The biggest draw to coilovers is their level of adjustability. They have a threaded body that allows you to adjust spring preload and ride height. Aside from the lower end ones, most coilovers will also have dials for adjusting compression and rebound so that you can fine tune your suspension for the exact type of driving you do.
Long travel suspension
Long travel suspension setups are designed for high speed off roading. This is where things really get serious. These systems will change the geometry of your suspension in order to extend how far your wheels can travel up and down.
Long travel kits will include things like upper and lower control arms, aftermarket bump stops and extra bracing. They also tend to use high end coilovers as well. Specific wheel sizes and wider fenders are often required for clearance.
Body lifts are often frowned upon in the off road community. They are essentially spacers that separate the body from the frame of the vehicle. This will improve tire clearance but that’s about it.
There may be clearance issues with things like bumpers, steering, and headers. Because of this, most 4runner owners that do choose to use a body lift will stick with something around 1″-1.25″.
Drop bracket lifts
I don’t believe there are many options for drop bracket lifts specifically for the 4runner, but some people have installed kits that were meant for the FJ Cruiser. Drop bracket lifts basically space the front suspension further away, providing a large amount of lift. This style of lift is more popular on pickup trucks with 4″+ of lift.
Aside from what you gain from running a larger tire size, a drop bracket lift won’t actually improve your ground clearance – it’ll just make your vehicle taller. For that reason, this type of lift is considered to be more of an aesthetic upgrade than a performance one.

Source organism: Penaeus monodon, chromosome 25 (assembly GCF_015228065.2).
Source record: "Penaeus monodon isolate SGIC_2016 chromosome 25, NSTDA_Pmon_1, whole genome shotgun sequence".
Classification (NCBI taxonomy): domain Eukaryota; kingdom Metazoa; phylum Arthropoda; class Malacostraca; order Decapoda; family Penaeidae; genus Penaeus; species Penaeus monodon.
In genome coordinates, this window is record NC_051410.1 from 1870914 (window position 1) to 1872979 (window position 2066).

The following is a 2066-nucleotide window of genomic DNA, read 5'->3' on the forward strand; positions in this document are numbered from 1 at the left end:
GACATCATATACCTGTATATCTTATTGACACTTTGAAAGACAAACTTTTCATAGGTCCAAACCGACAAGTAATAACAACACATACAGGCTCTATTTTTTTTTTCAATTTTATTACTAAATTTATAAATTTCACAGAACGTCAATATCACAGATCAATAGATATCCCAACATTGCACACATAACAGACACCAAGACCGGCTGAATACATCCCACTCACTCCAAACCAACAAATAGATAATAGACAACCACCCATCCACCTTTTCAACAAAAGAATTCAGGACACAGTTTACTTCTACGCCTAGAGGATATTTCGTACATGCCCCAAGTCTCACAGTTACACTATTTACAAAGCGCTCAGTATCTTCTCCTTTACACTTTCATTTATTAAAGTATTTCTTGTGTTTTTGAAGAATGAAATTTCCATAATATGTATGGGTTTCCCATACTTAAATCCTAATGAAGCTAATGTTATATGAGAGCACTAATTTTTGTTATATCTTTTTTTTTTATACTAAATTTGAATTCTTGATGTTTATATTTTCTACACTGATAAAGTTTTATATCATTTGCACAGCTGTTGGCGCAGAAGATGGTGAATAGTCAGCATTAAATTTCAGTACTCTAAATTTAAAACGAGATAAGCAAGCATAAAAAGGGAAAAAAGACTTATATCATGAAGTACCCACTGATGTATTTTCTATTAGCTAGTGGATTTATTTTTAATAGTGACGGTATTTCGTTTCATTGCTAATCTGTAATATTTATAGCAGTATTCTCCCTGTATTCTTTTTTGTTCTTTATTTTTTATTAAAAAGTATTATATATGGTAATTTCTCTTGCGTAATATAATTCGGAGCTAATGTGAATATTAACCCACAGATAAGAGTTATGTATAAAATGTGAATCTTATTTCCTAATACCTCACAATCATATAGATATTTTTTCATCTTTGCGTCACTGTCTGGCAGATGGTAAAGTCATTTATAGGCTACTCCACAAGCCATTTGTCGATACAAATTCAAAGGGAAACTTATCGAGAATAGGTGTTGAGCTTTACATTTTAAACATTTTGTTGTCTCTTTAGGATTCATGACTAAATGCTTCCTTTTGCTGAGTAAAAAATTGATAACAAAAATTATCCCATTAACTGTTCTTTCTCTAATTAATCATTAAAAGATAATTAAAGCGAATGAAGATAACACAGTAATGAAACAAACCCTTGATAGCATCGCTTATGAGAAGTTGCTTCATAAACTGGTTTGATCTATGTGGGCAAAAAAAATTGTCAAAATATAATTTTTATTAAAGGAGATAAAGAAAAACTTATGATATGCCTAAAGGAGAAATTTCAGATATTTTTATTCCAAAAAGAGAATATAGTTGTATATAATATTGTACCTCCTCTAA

Lift kit combinations
Many 4runner owners will use a combination of lift kit types to get their setup just right. Spacers or body lifts will sometimes be added to upgraded shocks to gain a bit of extra height. This is most common with people who are pushing the limits in terms of tire size (35″+).
6. Garage height
One of the last things you’ll want to consider before lifting your 4runner is the height clearance of places you drive regularly. A lift kit and bigger set of tires can easily be a deal breaker when it comes to whether or not your vehicle will fit inside your garage. Make sure to take some measurements beforehand so you don’t end up in an embarrassing situation.
7. Potential downsides to lifting your 4runner
As with most vehicle modifications, there are some downsides you need to be aware of. Lifting your suspension can put more strain on front end parts, especially things like CV joints. In most cases, this isn’t too big of a deal as long as you stay around 3″ of lift or less. It will still accelerate the wear on things that are already considered wear-items though.
Depending on how tall of a lift you go with, you might notice it feels a bit top heavy in corners. Raising your vehicle’s center of gravity won’t do any favors for you when it comes to handling. The good news is that most high end suspension systems will do pretty well in terms of keeping body roll at a minimum but it’s still something to keep in mind.
One last thing to remember is that you’ll need to plan for a fresh wheel alignment after lifting your vehicle with any of these options (except a body lift). This will make sure you get the most out of your new suspension setup and make sure your tires last as long as possible.
Tim is the creator of Canadian Gearhead. His experience with auto detailing and working for Toyota shows through all of the articles posted here. He runs the Canadian Gearhead site and YouTube channel full-time now and currently owns a 2007 4runner, 2006 Tacoma, and 1991 MR2. Read more about Tim: